The U.S. Presidential election in November turns out to be one of the most important events for financial markets, likely to drive volatility before, as well as after the vote ends. Once again, Republicans and Democrats go head to head into the race, with both parties promising a better future for Americans.
However this time, it is not your regular election. COVID-19 takes its toll in the United States, as both the number of new cases and deaths continue to rise. The economy takes a hit, and the focus is on how to handle the pandemic while, at the same time, protecting jobs and creating economic growth.
Scenarios for a Post-Election Market
No one knows how the market will react in the case of a new Trump mandate. Nor in the case of a Biden win.
Yet some themes are likely to predominate, regardless of the party that wins the White House. Fiscal expansion, for instance, will continue at the same or even a bigger pace. The election will influence the economy, key equity sectors, and macro markets, and the winner will have to address what kind of fiscal stimulus boost will be used next year. Biden’s agenda is viewed as more progressive, with a focus on climate change and healthcare, while Trump will try to win its U.S. – China trade war.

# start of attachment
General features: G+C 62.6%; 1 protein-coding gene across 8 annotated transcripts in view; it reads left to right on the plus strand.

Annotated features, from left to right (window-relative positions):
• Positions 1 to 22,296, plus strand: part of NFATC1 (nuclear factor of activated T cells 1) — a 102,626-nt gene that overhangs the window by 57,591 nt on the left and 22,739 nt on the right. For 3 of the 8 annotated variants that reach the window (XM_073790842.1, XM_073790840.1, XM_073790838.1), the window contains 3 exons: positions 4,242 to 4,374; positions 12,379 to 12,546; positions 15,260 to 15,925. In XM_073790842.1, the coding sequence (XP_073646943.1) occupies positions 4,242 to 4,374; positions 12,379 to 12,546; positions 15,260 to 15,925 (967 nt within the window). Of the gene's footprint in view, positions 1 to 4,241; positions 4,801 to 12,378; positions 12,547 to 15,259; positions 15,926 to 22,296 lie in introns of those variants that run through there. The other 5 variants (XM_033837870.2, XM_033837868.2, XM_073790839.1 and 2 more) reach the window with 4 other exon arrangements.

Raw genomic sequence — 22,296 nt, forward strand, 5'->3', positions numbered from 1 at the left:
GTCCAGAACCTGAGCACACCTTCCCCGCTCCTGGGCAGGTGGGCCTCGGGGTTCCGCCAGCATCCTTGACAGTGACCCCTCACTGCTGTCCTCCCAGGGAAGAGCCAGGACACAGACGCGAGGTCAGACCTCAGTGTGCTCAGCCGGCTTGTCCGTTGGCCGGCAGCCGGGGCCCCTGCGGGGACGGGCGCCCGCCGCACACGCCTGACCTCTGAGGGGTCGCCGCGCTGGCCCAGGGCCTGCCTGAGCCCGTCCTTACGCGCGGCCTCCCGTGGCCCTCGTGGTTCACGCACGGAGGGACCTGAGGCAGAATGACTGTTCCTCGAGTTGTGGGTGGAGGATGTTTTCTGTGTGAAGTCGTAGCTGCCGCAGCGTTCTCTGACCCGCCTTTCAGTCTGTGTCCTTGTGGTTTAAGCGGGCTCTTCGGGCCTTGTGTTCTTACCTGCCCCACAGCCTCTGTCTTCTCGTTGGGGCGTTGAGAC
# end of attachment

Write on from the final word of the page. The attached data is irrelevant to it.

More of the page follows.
The equity markets rallied hard on Trump’s victory four years ago. The promised corporate tax cut was a strong incentive for American corporations to bring back to America profits held abroad. Biden, on the other hand, favors a reverse of the tax cut. Will it create the opposite market’s reaction? Unlikely, because the agenda focuses on rebuilding America’s foreign policy and its place in the world as a leading nation.
Since Trump’s election, the markets have had to cope with changes in all areas – climate change, NATO, trade deals, nuclear deals, Iran deal, etc. Suddenly, everything that was built in the past at the cost of years, even decades of work, was not good enough anymore.
Macroeconomic investing requires putting together shifts in global events and an investment horizon spanning for many years. When such shifts happen, it is difficult to see the fruits of an investment decision in the first years. The election, therefore, has the power of bringing clarity to investors that took a chance four years ago.
One thing is for sure going into the election data – volatility in financial markets will rise to extremes.